Lecture2

Lecture2 - DNA structure: stability and flexibility 1 DNA:...

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1 DNA structure: stability and flexibility
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2 sequence-specific variation:  helical twist per base pair: 28°-42° significance for DNA binding proteins DNA: Structure, Flexibility and Strain
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3 A-form B-form Z-form
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4 QuickTimeª and a TIFF (Uncompressed) decompressor are needed to see this picture. QuickTimeª and a TIFF (Uncompressed) decompressor are needed to see this picture. flexibility and rigidity of DNA 7 potential torsion angles Fig 23.6 Fig 23.5 χ  is constrained by the double helical structure B-DNA all nucleotides are in anti-conformation. The DNA helix constrains the torsion angles. The type of helix that DNA forms determines the torsion  angles.
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5 rib o s e  ring  puc ke rs :  - o ne  C  is  o ut o f pla ne  to  re lie ve  c ro wding - whe the r C 2’ o r C 3’ is  o ut o f pla ne  de te rm ine s o rie nta tio n o f the  pho s pha te  g ro ups - in B-DNA all ribo s e  ring s  a re  C 2’-e ndo   Discussion section:  nuc le o tide  c he m is try, to rs io n a ng le s , fle xib ility o f nuc le o tide  to  fo rm  a lte rna te  s truc ture s ba s e  pairing , ba s e  s ta c king , pro pe lle r twis t, hydro pho b ic  a nd io nic  inte ra c tio ns   Nucleotide sugar conformations A-DNA B-DNA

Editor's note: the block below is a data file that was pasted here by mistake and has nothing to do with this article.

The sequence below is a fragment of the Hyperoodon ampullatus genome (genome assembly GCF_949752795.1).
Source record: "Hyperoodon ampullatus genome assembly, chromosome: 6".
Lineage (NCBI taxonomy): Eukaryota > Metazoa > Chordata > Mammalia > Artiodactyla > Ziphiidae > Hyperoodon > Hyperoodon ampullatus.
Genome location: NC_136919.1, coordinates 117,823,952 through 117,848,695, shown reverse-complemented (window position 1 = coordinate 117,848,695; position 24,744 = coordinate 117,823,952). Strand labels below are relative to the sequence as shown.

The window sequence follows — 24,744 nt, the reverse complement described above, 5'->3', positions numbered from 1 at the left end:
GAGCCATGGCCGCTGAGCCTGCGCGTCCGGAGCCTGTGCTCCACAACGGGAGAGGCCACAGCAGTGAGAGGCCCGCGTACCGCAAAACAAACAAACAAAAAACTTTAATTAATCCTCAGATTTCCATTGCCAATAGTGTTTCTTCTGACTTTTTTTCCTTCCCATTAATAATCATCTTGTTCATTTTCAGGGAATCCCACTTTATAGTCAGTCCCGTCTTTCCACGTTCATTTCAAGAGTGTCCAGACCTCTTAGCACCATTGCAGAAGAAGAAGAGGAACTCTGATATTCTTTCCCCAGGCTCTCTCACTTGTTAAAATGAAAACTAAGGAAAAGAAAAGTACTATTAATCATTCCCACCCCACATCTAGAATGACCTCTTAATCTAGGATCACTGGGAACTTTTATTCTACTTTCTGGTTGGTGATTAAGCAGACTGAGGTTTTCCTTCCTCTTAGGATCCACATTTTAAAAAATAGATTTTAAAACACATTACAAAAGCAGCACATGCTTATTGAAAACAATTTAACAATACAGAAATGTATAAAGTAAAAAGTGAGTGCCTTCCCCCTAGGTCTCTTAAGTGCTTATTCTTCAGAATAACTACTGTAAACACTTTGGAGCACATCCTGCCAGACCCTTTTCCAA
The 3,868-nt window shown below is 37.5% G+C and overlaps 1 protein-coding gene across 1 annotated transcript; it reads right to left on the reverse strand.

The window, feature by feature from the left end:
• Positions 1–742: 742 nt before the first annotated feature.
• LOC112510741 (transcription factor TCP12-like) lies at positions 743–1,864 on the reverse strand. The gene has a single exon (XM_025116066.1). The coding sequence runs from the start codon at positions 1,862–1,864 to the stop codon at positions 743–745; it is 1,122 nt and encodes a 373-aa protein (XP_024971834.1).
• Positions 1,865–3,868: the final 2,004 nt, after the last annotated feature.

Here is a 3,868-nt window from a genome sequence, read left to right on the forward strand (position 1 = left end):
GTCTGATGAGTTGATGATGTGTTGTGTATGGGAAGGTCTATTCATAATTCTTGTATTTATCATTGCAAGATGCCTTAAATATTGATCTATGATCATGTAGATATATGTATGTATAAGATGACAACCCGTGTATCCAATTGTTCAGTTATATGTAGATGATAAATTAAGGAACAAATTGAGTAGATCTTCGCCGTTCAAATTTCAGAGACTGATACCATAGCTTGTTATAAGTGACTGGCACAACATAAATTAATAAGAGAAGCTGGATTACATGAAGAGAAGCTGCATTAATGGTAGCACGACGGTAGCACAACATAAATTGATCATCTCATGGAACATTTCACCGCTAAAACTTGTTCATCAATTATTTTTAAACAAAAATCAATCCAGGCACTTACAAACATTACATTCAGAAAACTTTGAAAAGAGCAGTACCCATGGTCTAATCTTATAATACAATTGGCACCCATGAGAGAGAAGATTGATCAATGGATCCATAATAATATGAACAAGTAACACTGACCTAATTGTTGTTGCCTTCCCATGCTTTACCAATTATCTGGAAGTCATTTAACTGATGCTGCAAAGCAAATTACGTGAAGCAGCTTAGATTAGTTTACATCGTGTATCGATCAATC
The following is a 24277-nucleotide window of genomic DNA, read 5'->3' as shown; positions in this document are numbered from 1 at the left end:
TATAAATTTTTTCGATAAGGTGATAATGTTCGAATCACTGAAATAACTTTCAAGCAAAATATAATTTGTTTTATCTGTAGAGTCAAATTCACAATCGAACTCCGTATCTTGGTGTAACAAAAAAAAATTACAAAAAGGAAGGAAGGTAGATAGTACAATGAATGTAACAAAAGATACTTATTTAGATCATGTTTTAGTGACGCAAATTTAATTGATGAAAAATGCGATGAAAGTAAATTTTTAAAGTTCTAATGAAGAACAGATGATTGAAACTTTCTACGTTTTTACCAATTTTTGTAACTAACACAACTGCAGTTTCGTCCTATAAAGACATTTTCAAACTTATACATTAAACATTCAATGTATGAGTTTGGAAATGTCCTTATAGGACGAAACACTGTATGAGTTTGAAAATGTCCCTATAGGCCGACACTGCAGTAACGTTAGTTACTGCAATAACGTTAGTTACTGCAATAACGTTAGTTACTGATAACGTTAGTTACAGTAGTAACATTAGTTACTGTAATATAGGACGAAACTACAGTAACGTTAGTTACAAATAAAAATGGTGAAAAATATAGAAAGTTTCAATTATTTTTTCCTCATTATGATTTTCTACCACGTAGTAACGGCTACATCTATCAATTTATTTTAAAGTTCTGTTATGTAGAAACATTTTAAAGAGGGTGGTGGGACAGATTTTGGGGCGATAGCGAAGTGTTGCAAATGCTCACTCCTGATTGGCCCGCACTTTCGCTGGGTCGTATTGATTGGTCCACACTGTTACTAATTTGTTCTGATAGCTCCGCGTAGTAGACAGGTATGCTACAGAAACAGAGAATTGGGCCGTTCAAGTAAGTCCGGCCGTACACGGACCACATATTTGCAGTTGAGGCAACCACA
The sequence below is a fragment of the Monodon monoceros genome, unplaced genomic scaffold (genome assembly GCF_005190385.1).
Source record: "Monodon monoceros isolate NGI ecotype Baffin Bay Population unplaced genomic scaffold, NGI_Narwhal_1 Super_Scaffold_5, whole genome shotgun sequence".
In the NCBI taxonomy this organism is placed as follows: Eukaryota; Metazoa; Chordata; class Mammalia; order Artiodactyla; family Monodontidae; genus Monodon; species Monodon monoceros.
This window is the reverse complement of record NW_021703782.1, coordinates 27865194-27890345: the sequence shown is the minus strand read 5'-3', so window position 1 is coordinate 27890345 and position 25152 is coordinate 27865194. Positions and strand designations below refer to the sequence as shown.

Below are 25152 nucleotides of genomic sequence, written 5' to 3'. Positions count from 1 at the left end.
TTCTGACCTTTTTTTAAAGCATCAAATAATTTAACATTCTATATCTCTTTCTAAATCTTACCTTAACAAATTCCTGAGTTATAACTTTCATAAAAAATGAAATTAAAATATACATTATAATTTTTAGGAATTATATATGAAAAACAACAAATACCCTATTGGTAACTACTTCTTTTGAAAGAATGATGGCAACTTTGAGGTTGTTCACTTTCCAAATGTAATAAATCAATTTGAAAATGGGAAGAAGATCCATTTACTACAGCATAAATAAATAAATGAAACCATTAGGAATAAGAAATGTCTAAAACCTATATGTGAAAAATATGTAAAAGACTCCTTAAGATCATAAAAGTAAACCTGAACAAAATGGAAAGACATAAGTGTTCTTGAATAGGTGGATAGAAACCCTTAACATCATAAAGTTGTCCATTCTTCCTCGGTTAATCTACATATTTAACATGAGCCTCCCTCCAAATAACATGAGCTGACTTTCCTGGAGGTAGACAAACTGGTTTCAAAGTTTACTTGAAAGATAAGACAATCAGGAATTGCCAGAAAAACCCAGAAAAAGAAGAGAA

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6 Forces stabilizing the DNA helix 1. base pairing A-A A-T (Ho o g s te e n) C -T Watson-and-Crick non-Watson-and-Crick
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7 Forces stabilizing the DNA helix 2. base stacking 3. ionic interactions phosphate backbones repel each other monovalent ions in buffer provide some shielding,  but divalent ions (Mg2+, Mn2+, Co2+ bind phosphates specifically and  provide for effective shielding DNA is more stable in the presence of ions !
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tRNA rRNA Not all nucleic acids from neat double helices! the  c o m b ine d func tio n o f a ll fo rc e s  re s ults  in the s e  s truc ture s
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Lecture2 - DNA structure: stability and flexibility 1 DNA:...

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